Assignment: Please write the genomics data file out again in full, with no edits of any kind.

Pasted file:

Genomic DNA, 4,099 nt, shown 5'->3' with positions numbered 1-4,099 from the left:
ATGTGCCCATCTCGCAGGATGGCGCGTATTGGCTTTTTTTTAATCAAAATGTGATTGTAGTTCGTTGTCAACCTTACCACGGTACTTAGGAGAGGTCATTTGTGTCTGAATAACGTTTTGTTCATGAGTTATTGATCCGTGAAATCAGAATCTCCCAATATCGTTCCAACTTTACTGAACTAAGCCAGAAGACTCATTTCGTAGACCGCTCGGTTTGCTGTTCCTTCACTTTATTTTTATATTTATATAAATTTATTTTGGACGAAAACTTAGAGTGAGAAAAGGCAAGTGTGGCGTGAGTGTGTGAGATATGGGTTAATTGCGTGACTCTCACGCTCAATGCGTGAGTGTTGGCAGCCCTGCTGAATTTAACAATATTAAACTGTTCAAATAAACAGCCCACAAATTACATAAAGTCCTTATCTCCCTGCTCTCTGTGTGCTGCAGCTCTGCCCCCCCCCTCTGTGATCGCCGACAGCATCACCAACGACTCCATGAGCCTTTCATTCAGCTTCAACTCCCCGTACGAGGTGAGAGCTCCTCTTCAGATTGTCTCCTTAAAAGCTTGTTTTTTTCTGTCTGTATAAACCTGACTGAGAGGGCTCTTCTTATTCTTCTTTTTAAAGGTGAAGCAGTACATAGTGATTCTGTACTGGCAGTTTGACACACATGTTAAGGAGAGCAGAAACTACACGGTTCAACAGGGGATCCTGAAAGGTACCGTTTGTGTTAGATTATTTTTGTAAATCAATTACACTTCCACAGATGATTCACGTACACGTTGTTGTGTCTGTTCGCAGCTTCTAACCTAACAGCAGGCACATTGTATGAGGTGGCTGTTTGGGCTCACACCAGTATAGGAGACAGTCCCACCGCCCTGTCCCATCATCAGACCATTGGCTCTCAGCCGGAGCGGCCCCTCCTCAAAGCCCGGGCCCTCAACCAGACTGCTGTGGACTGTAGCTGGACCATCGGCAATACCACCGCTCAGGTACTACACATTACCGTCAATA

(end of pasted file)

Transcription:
Genomic DNA, 4,099 nt, shown 5'->3' with positions numbered 1-4,099 from the left:
ATGTGCCCATCTCGCAGGATGGCGCGTATTGGCTTTTTTTTAATCAAAATGTGATTGTAGTTCGTTGTCAACCTTACCACGGTACTTAGGAGAGGTCATTTGTGTCTGAATAACGTTTTGTTCATGAGTTATTGATCCGTGAAATCAGAATCTCCCAATATCGTTCCAACTTTACTGAACTAAGCCAGAAGACTCATTTCGTAGACCGCTCGGTTTGCTGTTCCTTCACTTTATTTTTATATTTATATAAATTTATTTTGGACGAAAACTTAGAGTGAGAAAAGGCAAGTGTGGCGTGAGTGTGTGAGATATGGGTTAATTGCGTGACTCTCACGCTCAATGCGTGAGTGTTGGCAGCCCTGCTGAATTTAACAATATTAAACTGTTCAAATAAACAGCCCACAAATTACATAAAGTCCTTATCTCCCTGCTCTCTGTGTGCTGCAGCTCTGCCCCCCCCCTCTGTGATCGCCGACAGCATCACCAACGACTCCATGAGCCTTTCATTCAGCTTCAACTCCCCGTACGAGGTGAGAGCTCCTCTTCAGATTGTCTCCTTAAAAGCTTGTTTTTTTCTGTCTGTATAAACCTGACTGAGAGGGCTCTTCTTATTCTTCTTTTTAAAGGTGAAGCAGTACATAGTGATTCTGTACTGGCAGTTTGACACACATGTTAAGGAGAGCAGAAACTACACGGTTCAACAGGGGATCCTGAAAGGTACCGTTTGTGTTAGATTATTTTTGTAAATCAATTACACTTCCACAGATGATTCACGTACACGTTGTTGTGTCTGTTCGCAGCTTCTAACCTAACAGCAGGCACATTGTATGAGGTGGCTGTTTGGGCTCACACCAGTATAGGAGACAGTCCCACCGCCCTGTCCCATCATCAGACCATTGGCTCTCAGCCGGAGCGGCCCCTCCTCAAAGCCCGGGCCCTCAACCAGACTGCTGTGGACTGTAGCTGGACCATCGGCAATACCACCGCTCAGGTACTACACATTACCGTCAATA